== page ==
Tuesday, September 8, 2015

Becoming Infatuated with Rhythm: Part Deux

Earlier this year I wrote a blog discussing the concept of "rhythm" and its importance during all three phases. (Available here - http://thoughtsofpoppyfields.blogspot.com/2015/01/becoming-infatuated-with-rhythm.html) Becoming infatuated with my horse's rhythm in all 4 gaits has been a major goal of mine over the past 8 months, but I can honestly say we finally had a "Eureka" moment about the concept very recently. We were guided to that understanding over not one, but two days of schooling cross country with my trainer, Eric Dierks.

Day One - Windridge Farm

I'd had a jumping lesson with Eric about two weeks prior, but was feeling pretty rusty after our hiatus from showing this summer. (Last show was in April! Yeesh!) We planned to meet at Windridge for their schooling day, but decided to skip the show on Sunday remembering last year's debacle. Managing to be the first horse and rider on course we had a wonderfully private warm up. Starting out, we tested out the trot, canter, and gallop, focusing on that all-important concept of rhythm. Eric said, "Taking straightness as a given, we have to focus on the horse's tempo, length of stride, and cadence to produce rhythm."

"Taking straightness as a given" was an important place to start. I found as we did some warm up gallop sets up and down the hills on course that the straighter I rode Tristan's body, (occasionally suppling him through the withers with my thighs) the more energetic and powerful his gallop felt, regardless of the mpm we were traveling. Another great term that Eric used for that feeling of power was thinking of it as your RPMs coming into the jump.

For a warm up, we worked over small, beginner novice and novice fences at a trot and after we had rhythm and energy at the trot, we moved on to novice, training and prelim fences keeping the same concept at the gallop. This idea produced better energy, more scope, and (here's the big one for me) a more predictable take-off spot. Eric has discouraged me from counting strides because he knows my obsessive brain would focus on that, and only that, coming into the jumps. Focusing on rhythm (remember; length of stride + tempo + cadence = rhythm) helped me be a more active rider in between jumps and less dictative of Tristan's take off point (because honestly, after 9 years he should start seeing those for himself).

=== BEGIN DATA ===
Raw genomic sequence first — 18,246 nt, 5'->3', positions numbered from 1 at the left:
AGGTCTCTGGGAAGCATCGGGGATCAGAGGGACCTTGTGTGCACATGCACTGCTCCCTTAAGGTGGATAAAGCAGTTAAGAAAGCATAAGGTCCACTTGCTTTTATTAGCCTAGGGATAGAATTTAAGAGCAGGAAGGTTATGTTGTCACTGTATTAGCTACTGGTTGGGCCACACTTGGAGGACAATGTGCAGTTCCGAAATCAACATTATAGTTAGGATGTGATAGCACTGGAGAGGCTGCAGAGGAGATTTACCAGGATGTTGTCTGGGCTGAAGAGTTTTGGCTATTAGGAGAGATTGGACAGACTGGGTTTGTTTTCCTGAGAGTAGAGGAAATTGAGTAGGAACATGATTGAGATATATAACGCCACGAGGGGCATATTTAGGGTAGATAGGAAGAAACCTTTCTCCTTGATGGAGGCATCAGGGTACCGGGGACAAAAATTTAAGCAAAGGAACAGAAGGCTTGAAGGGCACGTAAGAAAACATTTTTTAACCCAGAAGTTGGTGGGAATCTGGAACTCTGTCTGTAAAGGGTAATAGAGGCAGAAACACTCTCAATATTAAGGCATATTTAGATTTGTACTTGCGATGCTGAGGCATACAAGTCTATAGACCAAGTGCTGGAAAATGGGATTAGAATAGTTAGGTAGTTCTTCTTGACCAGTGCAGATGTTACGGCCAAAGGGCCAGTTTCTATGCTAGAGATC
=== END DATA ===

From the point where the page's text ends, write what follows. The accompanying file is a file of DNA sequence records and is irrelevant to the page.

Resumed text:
As the schooling progressed, I felt more confident of my distances, regardless of the size of the jumps. Plus, if I did some counterbending to the outside of turns, I could improve my straightness and, more importantly, the energy and rhythm coming to the jump. I only had 2 jumps the entire lesson where I "missed"; once over a trakehner in the woods where I lost my focus and intent to the other side of the fence, and once over the prelim water complex where I got too anxious about the bank up to look for my out over the 3rd jump of the combination. Both errors were easily fixed the second go around.

Day Two - Gibbes Farm

Feeling pretty big for our britches and finally "getting" the idea of rhythm, Tristan and I came into our clinic group fairly cocky, if a bit sore from the previous day's school. I seemed like we struggled with applying the concept a bit more the second day than the first, but it was good to practice over a a wider variety of jumps and situations.

After we warmed up with the same exercises, trotting and then cantering small fences with the same feel of rhythm, we started challenging that rhythm with the introduction of hills and related lines. The pictures below are a good example of the challenges that came up. Eric put together a small course of a hanging long to a five stride combination (table to skinny), then a hanging log with a huge groundline (or baby weldon's wall) to a 2 or 3 stride combination (depending on your length of stride; we were instructed to not dictate the distance, just ride the rhythm). First time through this course, I had an oops moment that sent me off course.